“Union and Diversity: Ad Dialogum Religiōsum”: Training Course organized by JPII Leaders in Ukraine

by Nadiia Sybira, Cohort XI

JPII Leader Nadiia Sybira (Cohort XI, Ukraine) reflects on her participation in the training course “Union and Diversity: Ad Dialogum Religiōsum“ organized by another JPII Leader Nataliia Pavlyk (Cohort XII, Ukraine) and hosted by NGO The Oriental Studies Circle in partnership with the John Paul II Center for Interreligious Dialogue in Kyiv, Ukraine.

This 10-day interfaith training course, funded by the European Commission within the framework of Erasmus+ program, was a great opportunity for youth workers and leaders to share their knowledge, develop new skills and attitudes in the sphere of interreligious dialogue. The daily program was facilitated by experienced trainers from Armenia who knew how to promote participants’ creativity during brainstorming, role-plays, and energizers. They certainly inspired everyone in further interfaith activities and projects in their own countries.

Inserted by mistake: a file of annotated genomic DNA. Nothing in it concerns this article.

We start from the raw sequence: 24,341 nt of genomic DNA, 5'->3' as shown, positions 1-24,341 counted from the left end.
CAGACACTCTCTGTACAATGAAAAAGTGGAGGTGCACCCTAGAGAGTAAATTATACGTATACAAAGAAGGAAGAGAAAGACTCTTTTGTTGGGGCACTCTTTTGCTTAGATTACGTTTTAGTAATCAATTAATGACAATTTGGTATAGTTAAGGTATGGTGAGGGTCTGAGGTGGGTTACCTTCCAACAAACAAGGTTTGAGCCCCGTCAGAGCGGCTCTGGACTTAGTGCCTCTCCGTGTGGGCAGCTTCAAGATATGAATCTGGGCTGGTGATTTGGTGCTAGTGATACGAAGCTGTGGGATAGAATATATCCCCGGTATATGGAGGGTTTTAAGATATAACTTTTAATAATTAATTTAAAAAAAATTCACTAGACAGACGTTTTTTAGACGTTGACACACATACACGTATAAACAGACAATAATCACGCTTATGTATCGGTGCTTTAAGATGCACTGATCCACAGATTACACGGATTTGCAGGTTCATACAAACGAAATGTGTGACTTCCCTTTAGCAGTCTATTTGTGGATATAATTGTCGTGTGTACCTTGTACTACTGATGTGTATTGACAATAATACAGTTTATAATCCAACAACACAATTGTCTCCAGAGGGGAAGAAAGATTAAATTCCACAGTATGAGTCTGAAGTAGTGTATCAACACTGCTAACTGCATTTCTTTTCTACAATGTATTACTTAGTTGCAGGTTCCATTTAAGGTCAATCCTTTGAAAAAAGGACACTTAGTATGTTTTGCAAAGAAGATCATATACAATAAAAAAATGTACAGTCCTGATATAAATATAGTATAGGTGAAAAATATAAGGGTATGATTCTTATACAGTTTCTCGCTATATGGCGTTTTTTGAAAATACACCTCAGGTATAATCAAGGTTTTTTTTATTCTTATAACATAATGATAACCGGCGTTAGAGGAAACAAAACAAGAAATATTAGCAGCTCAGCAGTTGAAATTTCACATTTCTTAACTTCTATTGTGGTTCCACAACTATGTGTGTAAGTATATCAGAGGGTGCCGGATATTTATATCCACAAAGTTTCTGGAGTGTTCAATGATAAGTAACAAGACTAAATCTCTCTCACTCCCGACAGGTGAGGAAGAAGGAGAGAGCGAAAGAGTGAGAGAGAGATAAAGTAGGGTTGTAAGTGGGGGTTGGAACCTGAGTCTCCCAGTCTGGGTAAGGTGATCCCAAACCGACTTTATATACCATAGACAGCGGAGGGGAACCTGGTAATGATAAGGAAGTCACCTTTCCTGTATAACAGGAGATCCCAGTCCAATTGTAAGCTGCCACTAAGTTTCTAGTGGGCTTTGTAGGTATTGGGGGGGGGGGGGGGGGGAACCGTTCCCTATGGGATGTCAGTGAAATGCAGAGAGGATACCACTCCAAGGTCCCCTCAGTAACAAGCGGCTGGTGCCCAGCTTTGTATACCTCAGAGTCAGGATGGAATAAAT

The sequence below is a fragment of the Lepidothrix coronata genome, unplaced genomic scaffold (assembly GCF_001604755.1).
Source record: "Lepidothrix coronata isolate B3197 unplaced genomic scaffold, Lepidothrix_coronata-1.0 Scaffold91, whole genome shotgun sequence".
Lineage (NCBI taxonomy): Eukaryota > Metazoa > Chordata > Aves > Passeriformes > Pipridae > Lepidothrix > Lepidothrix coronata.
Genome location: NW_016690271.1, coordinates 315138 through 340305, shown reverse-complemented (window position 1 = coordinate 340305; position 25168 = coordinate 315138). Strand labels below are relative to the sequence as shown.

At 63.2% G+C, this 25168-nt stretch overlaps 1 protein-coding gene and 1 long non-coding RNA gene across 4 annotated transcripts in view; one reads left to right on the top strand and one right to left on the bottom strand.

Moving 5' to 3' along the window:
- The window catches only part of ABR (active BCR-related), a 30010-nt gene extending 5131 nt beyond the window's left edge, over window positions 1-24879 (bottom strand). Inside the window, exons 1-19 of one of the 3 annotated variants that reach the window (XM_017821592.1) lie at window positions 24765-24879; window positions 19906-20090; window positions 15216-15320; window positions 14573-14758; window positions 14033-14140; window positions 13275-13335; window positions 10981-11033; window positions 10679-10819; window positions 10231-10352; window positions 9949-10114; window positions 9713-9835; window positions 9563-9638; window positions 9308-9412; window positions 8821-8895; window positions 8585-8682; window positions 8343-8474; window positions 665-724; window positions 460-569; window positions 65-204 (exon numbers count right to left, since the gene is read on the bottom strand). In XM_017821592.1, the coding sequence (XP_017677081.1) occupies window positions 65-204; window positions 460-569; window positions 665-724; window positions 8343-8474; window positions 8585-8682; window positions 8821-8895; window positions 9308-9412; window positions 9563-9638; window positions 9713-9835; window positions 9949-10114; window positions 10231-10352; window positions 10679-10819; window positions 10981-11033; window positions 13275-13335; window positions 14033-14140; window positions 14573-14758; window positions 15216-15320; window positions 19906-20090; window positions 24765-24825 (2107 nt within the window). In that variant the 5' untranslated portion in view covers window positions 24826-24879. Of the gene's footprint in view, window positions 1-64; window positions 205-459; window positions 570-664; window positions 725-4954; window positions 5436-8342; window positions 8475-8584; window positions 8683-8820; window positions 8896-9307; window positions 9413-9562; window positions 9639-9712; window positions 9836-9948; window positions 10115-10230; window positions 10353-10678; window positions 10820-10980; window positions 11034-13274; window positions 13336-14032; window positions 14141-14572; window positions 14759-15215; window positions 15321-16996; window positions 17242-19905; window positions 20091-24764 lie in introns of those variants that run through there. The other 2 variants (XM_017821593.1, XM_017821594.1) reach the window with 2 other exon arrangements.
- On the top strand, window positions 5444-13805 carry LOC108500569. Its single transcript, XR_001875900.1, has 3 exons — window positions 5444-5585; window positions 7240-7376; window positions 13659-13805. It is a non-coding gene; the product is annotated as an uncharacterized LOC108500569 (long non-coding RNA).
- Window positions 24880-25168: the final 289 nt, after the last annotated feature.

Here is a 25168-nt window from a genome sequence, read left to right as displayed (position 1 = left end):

The group of 30 participants from 10 countries was quite diverse: Argentina, Armenia, Georgia, Germany, Greece, Jordan, Italy, Romania, Turkey, and Ukraine. One of the evenings was dedicated to presenting different cultures, tasting national dishes, singing traditional songs, and learning new dances. Nadiia says, “It was a unique experience to see the unity between Europeans, inhabitants of the Near East, Caucasus region, and Latin America. We had a lot of fruitful sharing about interreligious situations and reconciliation, both group and individual discussions.”

During the interfaith field visits, participants have managed to raise their spiritual sensitivity through exploring Orthodox and Greek-Catholic Christianity, Judaism, Hare Krishna’s movement, Buddhism, Islam, and Ukrainian Native Faith. “This trustful exchange helped us better visualize the principles of constructive dialogue between religions. We appreciated the efficiency of real-life human contact through sharing meals and giving personal testimonies,” emphasizes Nadiia.

Nadiia Sybira believes that such training courses will inspire to create possible solutions to the problem of interfaith clashes as the role of religion is often misunderstood or even misused. With the network of newly gained friends and partners in this training, the participants can now work together in creating a strategy for interreligious dialogue on the global scope.